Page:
WMR Review of "Tuzie"

As it appears at WMR.


                        by The Virtual Reality Band

                             (16ch XM, 03:50)
                         (vrb-tuz.zip [188K/208K])


 "Tuzie" (rhymes with "Suzie") is a melody that's been bouncing around in
   my head since around 1984.  It's first presented by the clarinet with
    piano accompaniment, then, after a solo section, given a big swing
   treatment, but ending quietly.  It's the Virtual Reality Band's first
                                 release."     [The Virtual Reality Band]

                                  Samples -----------------.
                              Originality -------------.   |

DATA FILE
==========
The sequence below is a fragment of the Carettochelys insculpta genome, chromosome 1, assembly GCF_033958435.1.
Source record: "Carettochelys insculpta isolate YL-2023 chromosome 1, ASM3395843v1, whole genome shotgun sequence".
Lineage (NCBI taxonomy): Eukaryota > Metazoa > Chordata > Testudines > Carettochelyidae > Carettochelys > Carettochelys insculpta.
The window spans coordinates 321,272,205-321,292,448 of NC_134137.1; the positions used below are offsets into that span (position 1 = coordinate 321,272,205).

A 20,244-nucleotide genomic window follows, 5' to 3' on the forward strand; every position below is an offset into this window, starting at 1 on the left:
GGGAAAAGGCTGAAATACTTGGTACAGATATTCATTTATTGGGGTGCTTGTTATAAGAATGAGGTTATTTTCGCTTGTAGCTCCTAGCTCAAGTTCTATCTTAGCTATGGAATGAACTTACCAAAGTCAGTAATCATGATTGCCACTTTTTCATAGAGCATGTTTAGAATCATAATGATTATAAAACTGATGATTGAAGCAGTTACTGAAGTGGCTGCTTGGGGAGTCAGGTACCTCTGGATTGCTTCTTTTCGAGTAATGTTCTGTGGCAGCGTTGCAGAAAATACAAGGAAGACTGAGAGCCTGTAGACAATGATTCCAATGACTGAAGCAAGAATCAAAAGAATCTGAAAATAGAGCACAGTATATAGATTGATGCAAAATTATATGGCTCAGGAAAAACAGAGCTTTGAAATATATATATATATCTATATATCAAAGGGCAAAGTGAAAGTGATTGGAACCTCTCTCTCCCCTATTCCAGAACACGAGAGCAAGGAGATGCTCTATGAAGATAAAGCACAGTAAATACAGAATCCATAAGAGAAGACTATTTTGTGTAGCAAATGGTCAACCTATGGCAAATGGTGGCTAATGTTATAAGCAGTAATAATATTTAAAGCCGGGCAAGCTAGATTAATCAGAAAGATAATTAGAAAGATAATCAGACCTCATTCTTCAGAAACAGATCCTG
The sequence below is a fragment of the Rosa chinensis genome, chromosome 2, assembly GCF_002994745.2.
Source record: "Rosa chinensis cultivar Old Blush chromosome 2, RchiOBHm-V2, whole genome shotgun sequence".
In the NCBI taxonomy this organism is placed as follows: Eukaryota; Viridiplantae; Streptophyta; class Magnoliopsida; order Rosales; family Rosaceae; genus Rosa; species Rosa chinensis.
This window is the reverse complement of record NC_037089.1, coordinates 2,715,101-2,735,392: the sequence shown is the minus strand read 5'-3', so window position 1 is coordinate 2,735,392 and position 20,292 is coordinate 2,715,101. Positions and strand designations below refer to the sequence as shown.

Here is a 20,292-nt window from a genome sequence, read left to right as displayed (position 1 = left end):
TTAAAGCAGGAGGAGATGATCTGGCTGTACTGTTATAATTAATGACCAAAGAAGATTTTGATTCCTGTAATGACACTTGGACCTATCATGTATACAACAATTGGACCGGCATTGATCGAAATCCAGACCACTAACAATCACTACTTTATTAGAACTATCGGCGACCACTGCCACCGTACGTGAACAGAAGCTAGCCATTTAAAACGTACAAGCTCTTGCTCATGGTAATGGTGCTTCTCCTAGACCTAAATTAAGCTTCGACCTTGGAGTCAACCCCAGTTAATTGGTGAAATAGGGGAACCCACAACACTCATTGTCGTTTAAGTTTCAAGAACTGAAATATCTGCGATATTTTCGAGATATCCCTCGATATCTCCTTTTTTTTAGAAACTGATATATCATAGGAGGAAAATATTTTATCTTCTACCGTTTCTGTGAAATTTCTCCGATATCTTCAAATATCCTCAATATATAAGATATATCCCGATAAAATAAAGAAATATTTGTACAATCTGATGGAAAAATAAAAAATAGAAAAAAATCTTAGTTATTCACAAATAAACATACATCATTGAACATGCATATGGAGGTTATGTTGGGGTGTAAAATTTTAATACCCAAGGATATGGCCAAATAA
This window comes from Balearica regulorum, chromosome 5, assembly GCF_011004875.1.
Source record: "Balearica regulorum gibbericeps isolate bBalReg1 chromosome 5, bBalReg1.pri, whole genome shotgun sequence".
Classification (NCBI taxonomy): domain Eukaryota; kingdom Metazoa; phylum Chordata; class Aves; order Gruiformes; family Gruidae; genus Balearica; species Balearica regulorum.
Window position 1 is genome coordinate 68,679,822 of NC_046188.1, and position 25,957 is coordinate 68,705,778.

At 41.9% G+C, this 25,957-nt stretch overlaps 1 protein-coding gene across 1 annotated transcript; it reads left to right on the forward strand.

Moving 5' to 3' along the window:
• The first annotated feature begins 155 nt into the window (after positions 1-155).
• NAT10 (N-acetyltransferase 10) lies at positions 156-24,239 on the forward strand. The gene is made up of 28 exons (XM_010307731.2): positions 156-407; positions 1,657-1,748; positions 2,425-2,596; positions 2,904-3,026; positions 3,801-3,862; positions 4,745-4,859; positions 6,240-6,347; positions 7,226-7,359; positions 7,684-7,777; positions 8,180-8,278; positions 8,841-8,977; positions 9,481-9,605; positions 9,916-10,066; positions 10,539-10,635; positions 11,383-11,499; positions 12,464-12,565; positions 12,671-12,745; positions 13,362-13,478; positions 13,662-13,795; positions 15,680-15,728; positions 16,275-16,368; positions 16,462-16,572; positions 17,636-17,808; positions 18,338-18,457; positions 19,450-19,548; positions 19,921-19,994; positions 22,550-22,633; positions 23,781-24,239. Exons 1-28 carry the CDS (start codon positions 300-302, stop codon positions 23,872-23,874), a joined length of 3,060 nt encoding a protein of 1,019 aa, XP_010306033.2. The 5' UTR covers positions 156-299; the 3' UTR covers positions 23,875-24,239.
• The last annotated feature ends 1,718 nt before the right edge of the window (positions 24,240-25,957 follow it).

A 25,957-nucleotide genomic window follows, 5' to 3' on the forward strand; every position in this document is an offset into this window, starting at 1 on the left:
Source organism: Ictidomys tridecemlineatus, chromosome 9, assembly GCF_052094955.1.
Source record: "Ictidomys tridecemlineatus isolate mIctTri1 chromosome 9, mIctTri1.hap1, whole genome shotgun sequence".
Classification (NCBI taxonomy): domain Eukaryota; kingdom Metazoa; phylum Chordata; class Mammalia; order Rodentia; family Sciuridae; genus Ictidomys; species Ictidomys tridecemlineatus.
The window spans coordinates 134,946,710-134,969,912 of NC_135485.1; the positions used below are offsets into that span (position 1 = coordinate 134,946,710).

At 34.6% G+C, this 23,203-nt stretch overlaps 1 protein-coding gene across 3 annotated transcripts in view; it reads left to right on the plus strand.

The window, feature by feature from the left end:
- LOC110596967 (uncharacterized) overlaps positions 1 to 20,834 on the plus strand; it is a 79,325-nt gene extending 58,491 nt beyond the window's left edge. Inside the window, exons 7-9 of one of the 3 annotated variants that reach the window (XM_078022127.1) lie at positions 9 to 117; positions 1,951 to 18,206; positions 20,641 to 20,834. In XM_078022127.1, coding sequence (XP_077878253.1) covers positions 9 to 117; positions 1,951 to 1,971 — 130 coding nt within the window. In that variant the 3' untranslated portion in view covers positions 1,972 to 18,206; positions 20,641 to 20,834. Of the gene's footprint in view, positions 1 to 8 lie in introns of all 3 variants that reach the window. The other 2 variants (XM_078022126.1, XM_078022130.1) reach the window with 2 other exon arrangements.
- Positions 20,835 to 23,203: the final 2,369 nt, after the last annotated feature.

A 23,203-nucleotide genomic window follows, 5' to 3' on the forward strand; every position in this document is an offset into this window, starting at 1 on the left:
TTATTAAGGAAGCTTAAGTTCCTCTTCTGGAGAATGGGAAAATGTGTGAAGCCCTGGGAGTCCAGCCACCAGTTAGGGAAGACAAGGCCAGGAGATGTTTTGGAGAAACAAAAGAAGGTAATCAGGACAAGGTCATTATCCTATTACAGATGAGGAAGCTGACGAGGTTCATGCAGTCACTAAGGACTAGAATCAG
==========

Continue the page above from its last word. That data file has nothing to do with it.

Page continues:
Technical ---------.   |   |
                              Composition -----.   |   |   |
                                  Overall -.   |   |   |   |
                                           |   |   |   |   |
                                           |   |   |   |   |

              PanDuh                      78+ 76  76  80  57
              Rebriffer                   74+ 75  80  75  60
              Peraphon                    74= --  --  --  70
              Mansooj                     72= 75  --  78  60
              CCerberus                   70+ 93  95  93  66
              Fanta C                     66+ 78  60  60  45
              MING                        58- 65  70  35  60
              JuiCe                       57- 85  55  --  45
              Shrift                      55- 40  70  60  40
              Parallax                    49= 50  50  50  45
              DRift                       49= --  --  --  --

)----------------------========[ Mansooj ]========------------------------(

Tuzie doesn't waste any time getting into things.  The lead in is a quick
percussion bit which falls into the main part, which itself comes off as a